4 Things Teaching Has Taught Me About Parenting
Updated: Jun 23, 2019
Let me preface this article by reminding everyone that I am not a mother (except a crazy, overzealous puppy mother to my gorgeous baby bull terrier, Rylee - see photograph below). Also, I don’t claim to have any idea how to successfully raise an actual human child so that they grow up to be a somewhat decent person. However, being a teacher of whippersnappers has opened my eyes to a few common parenting faux pas. I decided to compile a list so that when I do have my own kids, I can remind myself what (not) to do.
1. Don’t teach your child that rules don’t apply to them.
So there was this very loud, very lazy kid in my class, let’s call him Little Timmy. Little Timmy liked to avoid doing any kind of work as much as humanly possible so would resort to asking to use the toilet about nine times a day. This would have been fine if he’d been a seventy year old retiree with a weak bladder, but Little Timmy was a healthy seven year old who was already given ample breaks to eat, drink, play and use the bathroom. Eventually, after finding him terrorising kindy kids on the playground on multiple occasions when he was supposed to be having a toilet break, I had to send an email home to his parents asking them to remind the dear child to please use the toilet at designated breaks. The next morning I arrived at school to Mum waiting outside my door to “have a little chat” with me. She came in, sat down, and proceeded to whisper to me that Little Timmy was a very timid boy (untrue) who often needed to urinate when he felt nervous, so he should continue to be excused whenever he asked. When I bought up the fact that all of the other children seem to manage fine, she responded with, “Yes, but I don’t think that rule should apply to Little Timmy.” Needless to say, Little Timmy missed out on about half the syllabus that year and I’m pretty sure many more kindies were terrorised.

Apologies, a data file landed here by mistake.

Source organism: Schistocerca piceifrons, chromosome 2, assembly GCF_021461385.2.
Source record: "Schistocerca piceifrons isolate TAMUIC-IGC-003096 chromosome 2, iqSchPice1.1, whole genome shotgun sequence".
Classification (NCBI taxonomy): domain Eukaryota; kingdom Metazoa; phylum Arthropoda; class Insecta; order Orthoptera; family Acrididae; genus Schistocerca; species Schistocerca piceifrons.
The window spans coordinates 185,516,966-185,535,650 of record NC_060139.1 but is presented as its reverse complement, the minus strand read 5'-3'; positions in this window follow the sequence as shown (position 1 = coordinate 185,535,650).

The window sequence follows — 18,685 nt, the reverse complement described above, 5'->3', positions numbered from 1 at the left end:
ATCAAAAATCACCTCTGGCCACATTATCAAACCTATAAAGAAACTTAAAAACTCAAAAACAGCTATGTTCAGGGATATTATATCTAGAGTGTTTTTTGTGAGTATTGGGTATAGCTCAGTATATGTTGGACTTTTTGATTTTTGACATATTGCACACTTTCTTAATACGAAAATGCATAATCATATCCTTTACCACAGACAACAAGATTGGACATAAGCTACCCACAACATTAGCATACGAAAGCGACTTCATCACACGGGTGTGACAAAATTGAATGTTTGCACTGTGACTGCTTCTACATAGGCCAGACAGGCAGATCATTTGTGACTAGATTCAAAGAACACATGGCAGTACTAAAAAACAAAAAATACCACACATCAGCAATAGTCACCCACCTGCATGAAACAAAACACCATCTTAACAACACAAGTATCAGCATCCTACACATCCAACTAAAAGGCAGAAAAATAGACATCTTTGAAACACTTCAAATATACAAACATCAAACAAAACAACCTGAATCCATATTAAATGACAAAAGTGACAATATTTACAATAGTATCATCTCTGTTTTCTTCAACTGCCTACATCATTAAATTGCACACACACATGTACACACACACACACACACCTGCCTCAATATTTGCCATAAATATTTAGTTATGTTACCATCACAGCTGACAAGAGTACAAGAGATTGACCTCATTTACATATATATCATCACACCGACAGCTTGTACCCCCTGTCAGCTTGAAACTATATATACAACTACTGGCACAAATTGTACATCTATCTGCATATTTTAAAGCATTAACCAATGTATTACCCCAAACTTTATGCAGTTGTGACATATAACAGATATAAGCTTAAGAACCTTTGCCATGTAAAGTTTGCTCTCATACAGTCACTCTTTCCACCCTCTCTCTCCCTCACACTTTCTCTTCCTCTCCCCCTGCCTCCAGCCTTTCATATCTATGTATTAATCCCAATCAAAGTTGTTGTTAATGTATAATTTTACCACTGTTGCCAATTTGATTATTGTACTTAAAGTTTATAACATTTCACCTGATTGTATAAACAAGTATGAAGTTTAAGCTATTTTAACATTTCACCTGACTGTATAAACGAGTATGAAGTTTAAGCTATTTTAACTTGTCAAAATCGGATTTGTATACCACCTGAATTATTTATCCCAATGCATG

2. Don’t do everything for your child.
This is a tricky one. Because I know how badly you want to do things for adorably clumsy little kids when they struggle to do it themselves, or do a surprisingly terrible job at whatever menial task they’re attempting. But please, parents, don’t do it! Every teacher knows the type of child it creates: a needy, helpless, dependent type that can barely eat a sandwich without the aid of an adult. I see it so often, and I don’t understand why parents can’t see that theirs is the only child in the class who can’t put their own backpack on, tie their shoelace, or open their Moana lunchbox. You just gotta let them try it on their own! I mean, we are trying to develop well-rounded, independent individuals here, right?!
3. Don’t poison your kid’s minds with your own biases.
This year, I had a girl in my class tell me that she didn’t want to meet her dad’s new girlfriend because mum said that she would be an ‘evil stepmother just like in Cinderella’. That poor new girlfriend.
4. If you’re generally a good, kind person, your child will probably be too.
This one is pretty self- explanatory. I think kids are born good. They continue to be so when they have honest examples of kind, thoughtful, generous people to follow.
Like this post? Never miss another! Click here to subscribe.